July 15, 2006 in City

Chief still backs force

By and The Spokesman-Review
 
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Even though police have backed away from their earlier version of how the fatal struggle with a mentally ill janitor began, acting Chief Jim Nicks said Friday he still believes officers did nothing wrong.

“They had the information necessary before going into the store to stop and detain Otto Zehm,” Nicks said during an interview at the Public Safety Building. “And the officers did the right thing given the situation.

“As time goes on, and we talk to more and more people, it supports Karl’s account of the incident,” Nicks added. “The only thing that matters is what was in Karl Thompson’s mind at the moment.”

The surveillance video that captured much of the March 18 confrontation between Zehm and Spokane Police, including Senior Officer Karl Thompson, was released Thursday, giving the public its first look at the chaotic confrontation inside a Zip Trip convenience store on north Division Street. The video showed that, unlike Nicks’ earlier statements, Zehm never “lunged” at the first officer who approached him.

But the officer still had reason to view Zehm as a threat to himself and others, Nicks said.

The 911 call that prompted police to pursue Zehm came from a woman who said Zehm approached her vehicle at a bank cash machine, and that he “said something about $500 and was yelling very loudly.”

The complainant and her passenger were concerned that Zehm took money from their account. It was later determined that no money was taken, however.

Meanwhile, some city leaders appeared divided over what to do next.

Spokane Mayor Dennis Hession said Friday he is willing to wait on Spokane County Prosecuting Attorney Steve Tucker to rule on whether any criminal charges should be filed before taking any additional action, such as seeking an outside investigation.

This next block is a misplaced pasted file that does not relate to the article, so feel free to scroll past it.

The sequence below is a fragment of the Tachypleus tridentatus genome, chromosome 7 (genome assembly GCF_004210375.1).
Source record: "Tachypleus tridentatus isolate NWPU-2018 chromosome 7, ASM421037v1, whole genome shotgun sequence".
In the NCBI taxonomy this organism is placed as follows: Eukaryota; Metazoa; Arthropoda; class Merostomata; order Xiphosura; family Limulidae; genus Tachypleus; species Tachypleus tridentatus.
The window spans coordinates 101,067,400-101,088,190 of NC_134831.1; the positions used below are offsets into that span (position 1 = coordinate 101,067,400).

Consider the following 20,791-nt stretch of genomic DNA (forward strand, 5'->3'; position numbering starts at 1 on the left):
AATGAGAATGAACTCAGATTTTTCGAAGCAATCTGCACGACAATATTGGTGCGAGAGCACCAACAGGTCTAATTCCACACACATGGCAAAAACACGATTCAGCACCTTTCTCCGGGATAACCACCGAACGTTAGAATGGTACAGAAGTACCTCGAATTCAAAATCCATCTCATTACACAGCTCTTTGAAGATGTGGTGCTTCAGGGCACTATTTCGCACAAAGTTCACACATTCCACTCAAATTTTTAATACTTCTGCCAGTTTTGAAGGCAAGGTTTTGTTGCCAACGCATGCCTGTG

Hession said he has no information yet that would justify calling for an independent external investigation and that the participation of the Spokane County Sheriff’s Office, as well as the independent review by the prosecuting attorney, should be sufficient to ensure an objective review.

“They each have their own credibility at stake,” the mayor said. He cautioned members of the public not to jump to conclusions that officers used excessive force.

“It’s unfair to Otto Zehm. It’s unfair to the police officers involved to reach conclusions based on observations from people who don’t have the experience and expertise to draw those conclusions,” Hession said during an interview at his office.

Zehm, 36, died two days after the scuffle with police at the convenience store. According to the Spokane County medical examiner, the cause of death was that Zehm died from a lack of oxygen to the brain due to heart failure while being restrained on his stomach.

City Councilman Al French said he would support an outside investigation, adding “I think that’s very appropriate here.” He said an outside investigation would help the department overcome concerns raised by the chief’s statements and give the public assurance that the investigation has been thorough and independent.

Hession criticized the Zehm family’s lawyer, Breann Beggs of the Center for Justice, who said that Zehm’s death was connected to police officers putting an air mask over his face. Police said they used the mask to stop Zehm from spitting. “What makes him qualified to make that observation?” Hession asked.

He also said members of the public might be shocked at the use of force, but physical confrontation is a regular part of a police officer’s job. “I am not a police officer, and I don’t have their training.”

Police were called to the area near Division and Augusta on March 18 on the report of the alleged theft. The women were frightened and drove off before getting any money, and followed the man later determined to be Zehm. They described Zehm as trying to run and hide from them. The women saw Zehm and an officer go into the Zip Trip where the scuffle took place.

“We have to do what’s necessary to detain the suspect (Zehm),” Nicks said. “It looked like he was going out the other door. Karl needed to make sure he stopped the perceived threat.”

According to Thompson’s report, he went into the Zip Trip and closed in on Zehm as quickly as possible. As he got close, Zehm turned around with the bottle of pop held chest high, in both hands, Thompson told detectives.